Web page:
Spence is a slippery rusher with the lateral quicks and low pad level to be an impact pass rusher in the NFL. How Spence interviews and carries himself in the pre-draft process will be an important step in his job interview for NFL teams.

--Dane Brugler and Rob Rang (2/1/16)

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Player News
11/24/2015 - 2015 OVC CO-DEFENSIVE PLAYER OF THE YEAR (COACHES): Noah Spence (DE), Eastern Kentucky...Spence, the transfer from Ohio State, made an immediate impact in his first season in an Eastern Kentucky uniform. The junior defensive end finished the regular season ranked fourth nationally in tackles-for-loss (2.0/game), fifth in sacks (1.05/game) and 22nd in forced fumbles/game (0.27). Overall Spence had 22.5 tackles-for-loss and 11.5 sacks (the fourth-most in EKU single-season history) while also adding 63 tackles (31 solo), 15 quarterback hurries, forcing three fumbles and recovering two fumbles. He had at least one sack in nine of 11 games including 2.5 combined in two games against FBS opponents. His play up front, which included seeing numerous double teams, helped the EKU team rank No. 15 nationally in rush defense (111.8 yards/game allowed).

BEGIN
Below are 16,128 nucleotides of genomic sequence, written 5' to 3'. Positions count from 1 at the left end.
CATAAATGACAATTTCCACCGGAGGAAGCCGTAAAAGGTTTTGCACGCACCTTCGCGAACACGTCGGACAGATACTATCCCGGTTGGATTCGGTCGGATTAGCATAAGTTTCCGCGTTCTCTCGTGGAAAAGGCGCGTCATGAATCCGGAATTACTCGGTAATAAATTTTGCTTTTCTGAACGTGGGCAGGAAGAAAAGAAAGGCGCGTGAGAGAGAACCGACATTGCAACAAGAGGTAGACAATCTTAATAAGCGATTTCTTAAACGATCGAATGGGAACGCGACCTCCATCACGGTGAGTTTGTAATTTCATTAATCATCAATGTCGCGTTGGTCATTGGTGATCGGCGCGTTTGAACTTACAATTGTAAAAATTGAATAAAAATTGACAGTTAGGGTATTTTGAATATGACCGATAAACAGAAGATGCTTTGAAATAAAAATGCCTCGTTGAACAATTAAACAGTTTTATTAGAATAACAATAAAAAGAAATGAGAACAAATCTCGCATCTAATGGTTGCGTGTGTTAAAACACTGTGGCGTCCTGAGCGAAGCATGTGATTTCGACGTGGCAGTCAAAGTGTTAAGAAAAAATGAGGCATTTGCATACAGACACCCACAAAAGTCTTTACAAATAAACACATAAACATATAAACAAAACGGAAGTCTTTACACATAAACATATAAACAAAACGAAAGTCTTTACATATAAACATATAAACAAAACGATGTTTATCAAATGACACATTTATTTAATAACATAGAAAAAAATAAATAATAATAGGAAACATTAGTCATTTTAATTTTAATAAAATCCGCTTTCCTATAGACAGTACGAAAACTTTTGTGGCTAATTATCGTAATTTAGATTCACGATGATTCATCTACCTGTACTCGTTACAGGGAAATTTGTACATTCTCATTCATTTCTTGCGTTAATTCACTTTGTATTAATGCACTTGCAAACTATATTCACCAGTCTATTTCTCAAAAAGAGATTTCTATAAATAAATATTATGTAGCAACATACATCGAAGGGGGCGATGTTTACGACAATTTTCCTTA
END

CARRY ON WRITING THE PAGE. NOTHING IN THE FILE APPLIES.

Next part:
Spence was named OVC Defensive Player of the Week on Oct. 18 after registering seven tackles, 3.5 tackles-for-loss and 1.5 sacks in a road victory over Southeast Missouri. He also added 3.5 tackles-for-loss in a double overtime road win over Murray State and had a season-high eight tackles against Austin Peay. Spence is the 14th EKU player to be named OVC Defensive Player of the Year (a group that includes former NFL players Aaron Jones, Chad Bratzke and Yeremiah Bell) and first since the 2010 season (defensive lineman Andrew Soucy). - OVC Football